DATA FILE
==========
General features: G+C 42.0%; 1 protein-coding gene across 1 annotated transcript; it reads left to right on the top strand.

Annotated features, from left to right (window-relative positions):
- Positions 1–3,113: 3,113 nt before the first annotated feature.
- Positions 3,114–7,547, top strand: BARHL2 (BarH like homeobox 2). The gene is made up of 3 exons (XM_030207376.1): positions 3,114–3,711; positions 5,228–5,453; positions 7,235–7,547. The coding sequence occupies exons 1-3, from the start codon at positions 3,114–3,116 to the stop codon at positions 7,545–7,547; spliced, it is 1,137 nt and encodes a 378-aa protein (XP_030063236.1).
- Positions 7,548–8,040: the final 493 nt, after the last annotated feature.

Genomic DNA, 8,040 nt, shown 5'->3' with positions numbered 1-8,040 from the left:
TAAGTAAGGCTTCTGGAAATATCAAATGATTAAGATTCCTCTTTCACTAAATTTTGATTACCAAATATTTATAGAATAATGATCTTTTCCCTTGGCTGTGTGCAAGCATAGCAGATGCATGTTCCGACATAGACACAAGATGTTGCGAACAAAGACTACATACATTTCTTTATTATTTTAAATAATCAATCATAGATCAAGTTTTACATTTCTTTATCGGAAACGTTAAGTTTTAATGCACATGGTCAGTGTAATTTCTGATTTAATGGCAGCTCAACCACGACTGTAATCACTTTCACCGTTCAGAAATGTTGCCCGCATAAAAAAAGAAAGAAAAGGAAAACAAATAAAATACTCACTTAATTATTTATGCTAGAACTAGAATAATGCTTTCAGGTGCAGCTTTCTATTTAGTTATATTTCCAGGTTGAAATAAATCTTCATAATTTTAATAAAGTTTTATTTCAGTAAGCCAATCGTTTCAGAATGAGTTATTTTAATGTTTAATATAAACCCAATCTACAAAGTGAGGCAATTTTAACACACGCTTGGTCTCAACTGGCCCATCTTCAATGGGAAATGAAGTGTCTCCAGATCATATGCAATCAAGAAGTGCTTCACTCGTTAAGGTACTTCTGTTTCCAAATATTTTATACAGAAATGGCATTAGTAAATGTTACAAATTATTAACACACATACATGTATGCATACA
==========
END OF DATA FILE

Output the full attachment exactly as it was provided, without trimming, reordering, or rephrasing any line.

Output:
General features: G+C 42.0%; 1 protein-coding gene across 1 annotated transcript; it reads left to right on the top strand.

Annotated features, from left to right (window-relative positions):
- Positions 1–3,113: 3,113 nt before the first annotated feature.
- Positions 3,114–7,547, top strand: BARHL2 (BarH like homeobox 2). The gene is made up of 3 exons (XM_030207376.1): positions 3,114–3,711; positions 5,228–5,453; positions 7,235–7,547. The coding sequence occupies exons 1-3, from the start codon at positions 3,114–3,116 to the stop codon at positions 7,545–7,547; spliced, it is 1,137 nt and encodes a 378-aa protein (XP_030063236.1).
- Positions 7,548–8,040: the final 493 nt, after the last annotated feature.

Genomic DNA, 8,040 nt, shown 5'->3' with positions numbered 1-8,040 from the left:
TAAGTAAGGCTTCTGGAAATATCAAATGATTAAGATTCCTCTTTCACTAAATTTTGATTACCAAATATTTATAGAATAATGATCTTTTCCCTTGGCTGTGTGCAAGCATAGCAGATGCATGTTCCGACATAGACACAAGATGTTGCGAACAAAGACTACATACATTTCTTTATTATTTTAAATAATCAATCATAGATCAAGTTTTACATTTCTTTATCGGAAACGTTAAGTTTTAATGCACATGGTCAGTGTAATTTCTGATTTAATGGCAGCTCAACCACGACTGTAATCACTTTCACCGTTCAGAAATGTTGCCCGCATAAAAAAAGAAAGAAAAGGAAAACAAATAAAATACTCACTTAATTATTTATGCTAGAACTAGAATAATGCTTTCAGGTGCAGCTTTCTATTTAGTTATATTTCCAGGTTGAAATAAATCTTCATAATTTTAATAAAGTTTTATTTCAGTAAGCCAATCGTTTCAGAATGAGTTATTTTAATGTTTAATATAAACCCAATCTACAAAGTGAGGCAATTTTAACACACGCTTGGTCTCAACTGGCCCATCTTCAATGGGAAATGAAGTGTCTCCAGATCATATGCAATCAAGAAGTGCTTCACTCGTTAAGGTACTTCTGTTTCCAAATATTTTATACAGAAATGGCATTAGTAAATGTTACAAATTATTAACACACATACATGTATGCATACA